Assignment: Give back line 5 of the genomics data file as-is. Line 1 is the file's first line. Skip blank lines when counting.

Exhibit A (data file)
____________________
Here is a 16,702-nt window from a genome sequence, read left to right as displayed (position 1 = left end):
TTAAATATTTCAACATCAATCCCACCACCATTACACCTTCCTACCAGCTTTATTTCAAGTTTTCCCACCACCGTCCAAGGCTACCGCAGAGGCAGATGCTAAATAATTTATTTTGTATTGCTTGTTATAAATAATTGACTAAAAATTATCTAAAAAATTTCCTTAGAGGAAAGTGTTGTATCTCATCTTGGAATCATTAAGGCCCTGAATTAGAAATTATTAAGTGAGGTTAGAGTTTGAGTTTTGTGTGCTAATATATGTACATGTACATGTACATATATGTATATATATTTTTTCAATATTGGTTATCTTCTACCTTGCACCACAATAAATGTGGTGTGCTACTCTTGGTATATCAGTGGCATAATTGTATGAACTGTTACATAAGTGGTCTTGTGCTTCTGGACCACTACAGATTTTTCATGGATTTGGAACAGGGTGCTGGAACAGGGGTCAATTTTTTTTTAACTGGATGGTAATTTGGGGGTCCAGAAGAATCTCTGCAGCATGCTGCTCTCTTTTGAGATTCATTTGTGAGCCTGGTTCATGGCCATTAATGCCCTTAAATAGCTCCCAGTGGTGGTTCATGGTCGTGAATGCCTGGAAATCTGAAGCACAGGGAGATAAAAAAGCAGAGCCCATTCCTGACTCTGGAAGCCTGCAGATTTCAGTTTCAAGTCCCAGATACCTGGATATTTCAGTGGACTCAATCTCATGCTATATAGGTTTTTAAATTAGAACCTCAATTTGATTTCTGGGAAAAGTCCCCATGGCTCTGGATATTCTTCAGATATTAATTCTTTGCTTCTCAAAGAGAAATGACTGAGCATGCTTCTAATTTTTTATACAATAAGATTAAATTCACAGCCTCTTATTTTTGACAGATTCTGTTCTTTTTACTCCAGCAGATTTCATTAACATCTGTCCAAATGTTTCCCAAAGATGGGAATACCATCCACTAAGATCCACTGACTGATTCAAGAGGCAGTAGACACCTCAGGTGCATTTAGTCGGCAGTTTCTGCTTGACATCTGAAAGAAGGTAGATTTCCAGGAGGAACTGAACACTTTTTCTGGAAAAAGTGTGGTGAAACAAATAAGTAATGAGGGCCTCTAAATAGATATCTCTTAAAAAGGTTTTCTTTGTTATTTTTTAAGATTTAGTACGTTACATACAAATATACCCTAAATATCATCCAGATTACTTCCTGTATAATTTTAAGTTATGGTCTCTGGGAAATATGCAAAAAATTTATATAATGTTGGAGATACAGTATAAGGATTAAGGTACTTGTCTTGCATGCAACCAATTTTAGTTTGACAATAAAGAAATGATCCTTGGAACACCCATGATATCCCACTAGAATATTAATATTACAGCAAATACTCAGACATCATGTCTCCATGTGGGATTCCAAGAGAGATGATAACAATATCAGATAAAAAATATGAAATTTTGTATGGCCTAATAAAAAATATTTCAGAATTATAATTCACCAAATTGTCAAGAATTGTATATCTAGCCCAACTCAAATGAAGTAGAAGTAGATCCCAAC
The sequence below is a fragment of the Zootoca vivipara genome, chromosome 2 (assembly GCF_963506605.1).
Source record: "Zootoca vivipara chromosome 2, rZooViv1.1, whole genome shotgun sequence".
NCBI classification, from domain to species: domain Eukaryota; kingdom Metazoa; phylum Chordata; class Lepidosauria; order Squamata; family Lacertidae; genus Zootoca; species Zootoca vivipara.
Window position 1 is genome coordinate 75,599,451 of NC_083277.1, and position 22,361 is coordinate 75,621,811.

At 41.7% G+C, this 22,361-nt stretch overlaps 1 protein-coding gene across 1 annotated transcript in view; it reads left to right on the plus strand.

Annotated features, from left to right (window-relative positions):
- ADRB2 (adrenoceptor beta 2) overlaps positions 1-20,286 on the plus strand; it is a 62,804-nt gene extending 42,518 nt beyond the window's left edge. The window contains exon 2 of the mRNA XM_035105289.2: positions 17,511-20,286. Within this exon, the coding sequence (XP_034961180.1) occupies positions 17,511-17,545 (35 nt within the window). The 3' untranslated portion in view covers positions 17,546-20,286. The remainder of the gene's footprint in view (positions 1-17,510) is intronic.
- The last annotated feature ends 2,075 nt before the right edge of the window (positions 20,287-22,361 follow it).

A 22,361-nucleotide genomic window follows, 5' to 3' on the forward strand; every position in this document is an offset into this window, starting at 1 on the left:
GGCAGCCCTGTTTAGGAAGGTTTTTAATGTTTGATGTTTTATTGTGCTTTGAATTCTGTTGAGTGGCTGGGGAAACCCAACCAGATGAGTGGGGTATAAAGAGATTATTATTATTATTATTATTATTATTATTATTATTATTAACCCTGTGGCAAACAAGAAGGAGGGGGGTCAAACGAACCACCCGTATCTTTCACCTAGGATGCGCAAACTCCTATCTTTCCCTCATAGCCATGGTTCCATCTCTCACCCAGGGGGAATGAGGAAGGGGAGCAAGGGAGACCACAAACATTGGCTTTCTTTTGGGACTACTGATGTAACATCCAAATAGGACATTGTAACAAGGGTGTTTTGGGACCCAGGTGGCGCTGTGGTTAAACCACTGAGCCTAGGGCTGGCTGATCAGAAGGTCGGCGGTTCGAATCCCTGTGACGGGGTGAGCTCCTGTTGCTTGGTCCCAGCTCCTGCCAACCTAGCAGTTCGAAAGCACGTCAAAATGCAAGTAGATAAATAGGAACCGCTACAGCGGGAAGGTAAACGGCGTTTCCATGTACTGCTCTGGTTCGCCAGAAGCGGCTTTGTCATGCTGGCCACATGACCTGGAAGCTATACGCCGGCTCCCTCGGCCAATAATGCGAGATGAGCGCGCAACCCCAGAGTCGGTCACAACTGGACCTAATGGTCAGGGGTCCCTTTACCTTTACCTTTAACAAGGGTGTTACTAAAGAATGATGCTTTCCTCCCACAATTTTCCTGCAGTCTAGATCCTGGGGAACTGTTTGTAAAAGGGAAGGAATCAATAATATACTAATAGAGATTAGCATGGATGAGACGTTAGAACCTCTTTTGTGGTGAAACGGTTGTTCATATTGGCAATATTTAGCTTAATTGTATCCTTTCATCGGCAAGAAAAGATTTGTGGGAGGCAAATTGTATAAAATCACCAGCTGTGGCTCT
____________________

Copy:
NCBI classification, from domain to species: domain Eukaryota; kingdom Metazoa; phylum Chordata; class Lepidosauria; order Squamata; family Lacertidae; genus Zootoca; species Zootoca vivipara.